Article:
Last time, we talked about how the design of letters accumulate into the feel of a typeface. With all that in mind, let’s take a look through my font collection and make some selections.
I introduced Scto Grotesk A and Untitled Sans in the last post because they are solid choices for this project. I’ve been looking for an opportunity to use them, and what better testing ground than my own needs?
I’ve also added to the list Söhne, Klim Type Foundry’s take on Akzidenz Grotesk. It brings a different kind “elevated default” note by being less “rational” and having more of the hand in it.
As always, the character of each becomes more clear in running text:
Here, compared to Untitled Sans, you can see Scto’s lighter color and wider proportions. Söhne shows its darker color, tighter spacing, and narrower design. Let’s roll with Scto—an intuitive choice, because my eye is smiling on it. Let’s also set Söhne as a reserve, in case we need something with more economical proportions. Söhne is also a good swap if the designs would improve with a typeface that has more distinct character.
We have two suitable directions when it comes to default-ish serifs on the web: Georgia and Times. I’ve lined up a few typefaces with related designs for consideration. First up, Georgia:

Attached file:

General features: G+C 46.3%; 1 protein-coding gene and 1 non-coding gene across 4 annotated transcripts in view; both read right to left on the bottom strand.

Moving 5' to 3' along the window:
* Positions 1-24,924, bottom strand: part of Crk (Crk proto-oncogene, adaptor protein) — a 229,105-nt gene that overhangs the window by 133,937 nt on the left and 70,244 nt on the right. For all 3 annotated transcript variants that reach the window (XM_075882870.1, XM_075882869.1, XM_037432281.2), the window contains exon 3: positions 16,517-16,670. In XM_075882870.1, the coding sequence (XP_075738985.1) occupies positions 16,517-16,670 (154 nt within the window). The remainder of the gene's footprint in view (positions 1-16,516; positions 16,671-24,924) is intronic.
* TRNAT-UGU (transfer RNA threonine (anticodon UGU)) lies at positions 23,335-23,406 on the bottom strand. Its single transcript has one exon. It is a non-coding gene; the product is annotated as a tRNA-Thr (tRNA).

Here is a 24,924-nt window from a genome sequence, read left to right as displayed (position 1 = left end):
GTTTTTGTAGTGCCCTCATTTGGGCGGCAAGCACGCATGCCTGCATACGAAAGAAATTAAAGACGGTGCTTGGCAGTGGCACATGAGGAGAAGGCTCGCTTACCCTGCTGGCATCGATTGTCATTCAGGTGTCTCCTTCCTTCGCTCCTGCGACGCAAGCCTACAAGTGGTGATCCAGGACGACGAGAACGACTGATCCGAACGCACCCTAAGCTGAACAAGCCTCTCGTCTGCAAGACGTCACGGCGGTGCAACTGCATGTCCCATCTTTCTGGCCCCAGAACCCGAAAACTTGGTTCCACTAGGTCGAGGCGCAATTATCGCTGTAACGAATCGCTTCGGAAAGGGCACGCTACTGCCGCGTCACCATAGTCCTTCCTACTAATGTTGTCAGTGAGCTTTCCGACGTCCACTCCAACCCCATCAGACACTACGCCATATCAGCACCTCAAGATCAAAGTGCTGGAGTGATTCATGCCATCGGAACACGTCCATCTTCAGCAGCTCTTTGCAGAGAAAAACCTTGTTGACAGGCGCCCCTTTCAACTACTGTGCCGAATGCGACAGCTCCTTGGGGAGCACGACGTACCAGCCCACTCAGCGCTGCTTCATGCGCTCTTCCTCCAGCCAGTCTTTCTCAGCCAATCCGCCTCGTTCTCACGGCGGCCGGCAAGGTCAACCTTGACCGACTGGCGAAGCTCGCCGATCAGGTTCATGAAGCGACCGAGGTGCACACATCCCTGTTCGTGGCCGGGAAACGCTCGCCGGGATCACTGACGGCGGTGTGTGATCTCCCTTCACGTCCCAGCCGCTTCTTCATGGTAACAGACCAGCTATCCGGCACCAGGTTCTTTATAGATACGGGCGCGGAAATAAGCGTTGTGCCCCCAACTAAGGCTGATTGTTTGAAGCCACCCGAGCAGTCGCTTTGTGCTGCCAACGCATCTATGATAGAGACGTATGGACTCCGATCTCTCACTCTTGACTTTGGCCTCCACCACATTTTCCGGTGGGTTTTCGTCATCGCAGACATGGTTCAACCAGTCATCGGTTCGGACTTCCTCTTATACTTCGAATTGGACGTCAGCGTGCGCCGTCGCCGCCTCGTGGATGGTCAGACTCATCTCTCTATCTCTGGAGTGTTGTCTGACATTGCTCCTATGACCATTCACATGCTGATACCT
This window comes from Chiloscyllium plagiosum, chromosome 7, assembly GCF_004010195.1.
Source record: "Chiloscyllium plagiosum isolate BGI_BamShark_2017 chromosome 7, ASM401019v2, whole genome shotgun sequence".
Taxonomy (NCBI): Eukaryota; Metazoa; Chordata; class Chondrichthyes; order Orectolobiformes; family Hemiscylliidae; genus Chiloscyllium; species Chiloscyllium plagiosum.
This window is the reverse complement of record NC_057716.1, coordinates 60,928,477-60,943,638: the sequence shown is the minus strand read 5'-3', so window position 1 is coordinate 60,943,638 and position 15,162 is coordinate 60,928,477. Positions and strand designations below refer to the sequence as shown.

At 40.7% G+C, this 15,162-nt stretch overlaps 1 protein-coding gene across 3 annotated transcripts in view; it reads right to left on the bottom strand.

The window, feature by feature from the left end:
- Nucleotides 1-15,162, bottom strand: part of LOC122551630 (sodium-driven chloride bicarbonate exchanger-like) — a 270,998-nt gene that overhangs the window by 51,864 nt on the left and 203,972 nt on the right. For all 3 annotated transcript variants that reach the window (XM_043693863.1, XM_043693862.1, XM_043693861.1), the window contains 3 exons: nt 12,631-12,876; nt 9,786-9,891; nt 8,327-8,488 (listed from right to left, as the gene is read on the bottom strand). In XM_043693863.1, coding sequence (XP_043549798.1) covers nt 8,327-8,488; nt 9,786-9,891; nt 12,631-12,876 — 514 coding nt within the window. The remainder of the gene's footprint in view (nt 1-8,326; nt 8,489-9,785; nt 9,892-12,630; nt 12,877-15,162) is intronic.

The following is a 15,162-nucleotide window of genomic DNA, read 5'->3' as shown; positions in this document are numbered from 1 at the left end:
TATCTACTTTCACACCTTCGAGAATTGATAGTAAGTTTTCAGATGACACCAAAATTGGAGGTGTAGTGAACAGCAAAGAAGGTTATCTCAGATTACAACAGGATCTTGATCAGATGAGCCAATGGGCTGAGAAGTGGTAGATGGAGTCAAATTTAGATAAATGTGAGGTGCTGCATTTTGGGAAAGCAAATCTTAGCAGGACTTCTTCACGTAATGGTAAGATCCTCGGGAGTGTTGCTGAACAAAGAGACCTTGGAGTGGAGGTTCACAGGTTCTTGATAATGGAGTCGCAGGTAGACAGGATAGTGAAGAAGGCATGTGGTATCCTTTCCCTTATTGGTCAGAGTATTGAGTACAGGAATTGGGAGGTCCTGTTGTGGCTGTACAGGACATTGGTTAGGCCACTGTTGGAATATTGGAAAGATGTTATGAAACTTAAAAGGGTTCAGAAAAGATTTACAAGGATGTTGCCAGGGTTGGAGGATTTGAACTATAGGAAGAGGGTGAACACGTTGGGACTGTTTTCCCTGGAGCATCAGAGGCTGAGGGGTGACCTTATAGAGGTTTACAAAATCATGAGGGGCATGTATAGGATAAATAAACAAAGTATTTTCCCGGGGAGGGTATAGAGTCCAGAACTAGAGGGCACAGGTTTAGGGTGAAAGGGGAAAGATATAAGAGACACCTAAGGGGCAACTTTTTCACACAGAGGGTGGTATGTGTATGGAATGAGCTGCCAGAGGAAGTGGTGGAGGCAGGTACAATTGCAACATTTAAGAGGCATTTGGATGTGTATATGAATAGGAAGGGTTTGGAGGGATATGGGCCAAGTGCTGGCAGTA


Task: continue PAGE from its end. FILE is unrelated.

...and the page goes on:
Georgia is a classic, but have you ever typeset it over 18px? It feels blunt and dull. Matthew Carter designed Georgia in the mid-90s. Its design has many adjustments to account for the era’s low resolution screens. Today’s displays, however, make these simplifications unnecessary. Instead, we can use Miller Text—an alternative also by Carter that uses similar forms.
As a third option, we have Lector, a design by Forgotten Shapes. Its letters are straight-forward, open, and upright. Lector’s design sits somewhere between Georgia and Times, so I’ve included it on this list and the next for Times.
Let’s take a look at the fonts as running text:
As you can see, Miller feels like a more nuanced version of Georgia. Friendly while remaining cordial, I think the tone is great. I love Miller, and its structural relationship to Georgia makes it an obvious choice, but there is a hitch. Typefaces are software, and like all software, there are implementation details to consider. Case in point: Miller Text’s webfont license gets billed yearly rather than pay-once. The price isn’t prohibitive, but the deal is a no-go for ideological reasons—the yearly renewal costs don’t apply to print. It’s confounding, but people have a right to price their products how ever they wish. I’m uninterested in paying a web tax, so I’ll look elsewhere.